Aged care Royal Commission – let’s make it count

Over the weekend the Federal government has announced a Royal Commission into aged care.

This has been partly triggered by the horrible footage which recently emerged from a residential care facility in Sydney’s North Shore. This has been reinforced by the ABC Four Corners report into residential care.

Even though these reports have focused on residential facilities, on the other side of the country, images like this tarnish the reputation of our entire industry.

Some aged care workers may find themselves feeling anger and frustration, because the actions of a few will inevitably shake people’s trust in the aged care sector.

Some workers in the aged care industry may feel the announcement of a Royal Commission is an unfair, cynical attempt by the new Prime Minister to distract attention from the internal turmoil within his own party.

Even if that is partly true, the aged care industry needs to embrace the coming Royal Commission. The truth is, we who work in aged care and disability care have a moral duty to look after people who are struggling to look after themselves and who sometimes don’t have a voice.

For me, one of the most profound experiences of working in aged care is the feeling of looking into my own future. If I’m lucky, I may live long enough to be the age of my clients, and may one day need aged care. So when I’m dealing with clients, I’m constantly thinking in the back of my mind about providing the sort of care I would like to receive.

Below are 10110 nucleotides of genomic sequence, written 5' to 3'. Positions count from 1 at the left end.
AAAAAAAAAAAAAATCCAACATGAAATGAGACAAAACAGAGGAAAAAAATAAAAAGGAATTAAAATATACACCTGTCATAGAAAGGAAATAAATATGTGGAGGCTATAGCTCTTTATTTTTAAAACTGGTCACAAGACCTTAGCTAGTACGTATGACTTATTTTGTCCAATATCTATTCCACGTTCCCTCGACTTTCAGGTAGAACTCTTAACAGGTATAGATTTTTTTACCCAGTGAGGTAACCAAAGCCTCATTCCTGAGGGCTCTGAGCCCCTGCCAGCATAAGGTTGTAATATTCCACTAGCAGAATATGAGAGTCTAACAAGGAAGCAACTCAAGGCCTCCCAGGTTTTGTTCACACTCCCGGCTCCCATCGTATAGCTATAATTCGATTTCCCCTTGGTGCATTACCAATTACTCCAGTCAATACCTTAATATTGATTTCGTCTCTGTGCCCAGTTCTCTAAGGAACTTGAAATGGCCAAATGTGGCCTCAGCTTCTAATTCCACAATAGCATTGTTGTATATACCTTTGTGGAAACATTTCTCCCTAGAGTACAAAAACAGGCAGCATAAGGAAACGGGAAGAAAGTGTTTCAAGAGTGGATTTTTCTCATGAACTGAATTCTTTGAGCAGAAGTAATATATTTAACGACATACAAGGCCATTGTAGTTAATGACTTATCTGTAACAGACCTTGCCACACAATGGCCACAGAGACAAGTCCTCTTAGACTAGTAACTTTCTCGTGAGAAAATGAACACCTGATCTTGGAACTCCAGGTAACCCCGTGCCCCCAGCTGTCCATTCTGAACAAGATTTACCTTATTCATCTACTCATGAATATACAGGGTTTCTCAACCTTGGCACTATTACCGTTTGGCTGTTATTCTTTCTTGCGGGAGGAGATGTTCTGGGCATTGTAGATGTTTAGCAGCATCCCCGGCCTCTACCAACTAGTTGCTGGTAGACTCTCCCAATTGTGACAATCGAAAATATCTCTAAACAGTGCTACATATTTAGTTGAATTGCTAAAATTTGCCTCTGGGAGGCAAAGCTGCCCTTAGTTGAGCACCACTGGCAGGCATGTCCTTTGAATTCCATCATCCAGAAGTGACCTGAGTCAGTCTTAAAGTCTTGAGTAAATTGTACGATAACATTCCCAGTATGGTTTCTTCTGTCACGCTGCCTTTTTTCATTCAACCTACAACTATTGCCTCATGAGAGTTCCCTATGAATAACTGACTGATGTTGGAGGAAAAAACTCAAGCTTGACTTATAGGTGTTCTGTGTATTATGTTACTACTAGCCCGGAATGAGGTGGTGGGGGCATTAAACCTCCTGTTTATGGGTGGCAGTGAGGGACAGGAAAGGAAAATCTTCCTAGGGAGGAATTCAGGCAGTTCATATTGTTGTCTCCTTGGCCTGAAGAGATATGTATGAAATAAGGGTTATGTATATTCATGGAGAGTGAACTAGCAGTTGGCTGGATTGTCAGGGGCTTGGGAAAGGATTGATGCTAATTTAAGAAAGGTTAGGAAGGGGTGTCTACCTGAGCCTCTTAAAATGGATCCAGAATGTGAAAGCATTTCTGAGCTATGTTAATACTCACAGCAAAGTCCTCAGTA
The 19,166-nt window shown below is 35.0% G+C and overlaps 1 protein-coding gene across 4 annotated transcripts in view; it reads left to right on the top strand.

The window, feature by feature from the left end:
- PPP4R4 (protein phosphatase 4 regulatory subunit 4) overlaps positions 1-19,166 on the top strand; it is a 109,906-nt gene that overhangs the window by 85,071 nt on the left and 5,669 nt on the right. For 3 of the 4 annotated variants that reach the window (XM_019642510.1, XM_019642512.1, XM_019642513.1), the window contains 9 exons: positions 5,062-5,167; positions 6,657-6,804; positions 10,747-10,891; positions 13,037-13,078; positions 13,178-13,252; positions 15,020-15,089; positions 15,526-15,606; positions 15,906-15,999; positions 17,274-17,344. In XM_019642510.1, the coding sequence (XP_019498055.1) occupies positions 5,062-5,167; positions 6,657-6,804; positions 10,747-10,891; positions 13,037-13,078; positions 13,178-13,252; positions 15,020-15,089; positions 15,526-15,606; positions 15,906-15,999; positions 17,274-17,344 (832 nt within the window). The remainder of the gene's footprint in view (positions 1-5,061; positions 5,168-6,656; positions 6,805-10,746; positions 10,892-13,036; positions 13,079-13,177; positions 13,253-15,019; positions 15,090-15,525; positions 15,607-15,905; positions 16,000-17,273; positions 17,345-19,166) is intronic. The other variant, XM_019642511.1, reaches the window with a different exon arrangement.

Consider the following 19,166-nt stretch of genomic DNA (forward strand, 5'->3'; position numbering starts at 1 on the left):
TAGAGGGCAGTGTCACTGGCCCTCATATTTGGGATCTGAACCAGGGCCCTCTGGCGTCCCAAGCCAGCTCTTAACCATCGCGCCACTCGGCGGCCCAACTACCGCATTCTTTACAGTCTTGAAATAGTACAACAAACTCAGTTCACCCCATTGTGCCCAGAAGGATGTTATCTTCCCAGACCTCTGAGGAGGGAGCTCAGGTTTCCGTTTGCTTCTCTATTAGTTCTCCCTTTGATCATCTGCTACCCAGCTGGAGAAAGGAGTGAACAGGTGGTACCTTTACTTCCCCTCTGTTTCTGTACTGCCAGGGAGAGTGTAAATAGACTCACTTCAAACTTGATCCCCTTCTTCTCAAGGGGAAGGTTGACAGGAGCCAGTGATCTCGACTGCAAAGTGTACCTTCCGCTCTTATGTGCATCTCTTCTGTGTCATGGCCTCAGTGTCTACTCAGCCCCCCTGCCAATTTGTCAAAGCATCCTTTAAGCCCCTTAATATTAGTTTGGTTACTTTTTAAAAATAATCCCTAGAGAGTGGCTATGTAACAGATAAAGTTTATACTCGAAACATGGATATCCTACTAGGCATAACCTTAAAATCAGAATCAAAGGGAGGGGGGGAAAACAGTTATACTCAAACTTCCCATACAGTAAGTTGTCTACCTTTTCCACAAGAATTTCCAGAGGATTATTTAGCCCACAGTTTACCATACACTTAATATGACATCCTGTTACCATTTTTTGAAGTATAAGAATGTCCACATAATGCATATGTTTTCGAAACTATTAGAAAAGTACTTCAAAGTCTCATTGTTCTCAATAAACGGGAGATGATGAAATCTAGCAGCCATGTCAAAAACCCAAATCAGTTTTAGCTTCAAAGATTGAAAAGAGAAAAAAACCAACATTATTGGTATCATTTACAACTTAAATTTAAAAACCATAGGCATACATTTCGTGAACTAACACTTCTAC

The vast majority of people working in aged care work so hard to provide the best possible service for their customers. The vast majority of aged care staff understand the important responsibility of caring for vulnerable people. For these aged care workers, the events in the recent videos are very upsetting.

Good people who work in aged care are constantly struggling to do the best they can within the confines of the ‘iron triangle’ of aged care:

  • We work with a fee structure which defines how much we charge our clients – which is set by government
  • We work with an award which defines how much we pay our staff – which is set by government
  • We work with an accreditation system and a set of aged care standards which tell us how we must do what we do – which is set by government.

As a result, many aged care providers are constantly striving to do the best they can, within a very specific set of constraints which make innovation difficult or virtually impossible. How can we be surprised the industry is sometimes struggling to implement contemporary, evidence based best practices?

Having said that, we must not pass the buck. It is vital as an industry for us to come together and hold ourselves and our industry accountable. We must not try to defend the indefensible. We must denounce poor behaviours when we see they are clearly falling below the standards we expect.

  • Yes, many people who work in aged care are there for the right reasons and genuinely want to make a difference in the lives of the people we care for
  • Some people who work in aged care don’t get it, and should not be there
  • Sometimes the pressures of time and resources in the industry create perverse incentives, which make it easier for people to do the wrong thing and sometimes make it harder for good people to do the right thing.

As an industry, we must treat this current scrutiny and the coming Royal Commission as an opportunity for learning and growth. Let us all take a long hard look in the mirror and make an honest appraisal – are we happy with what we see? Let us show some real leadership and work with our customers and with government to co-create some genuine, meaningful solutions to make our industry better. Let us put out hands on our hearts and be able to say with pride, we treat our elders the way we would like to be treated when we are their age, one day.

 

 

 

 

 

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About Jonathan Smith

Turning strategy into reality
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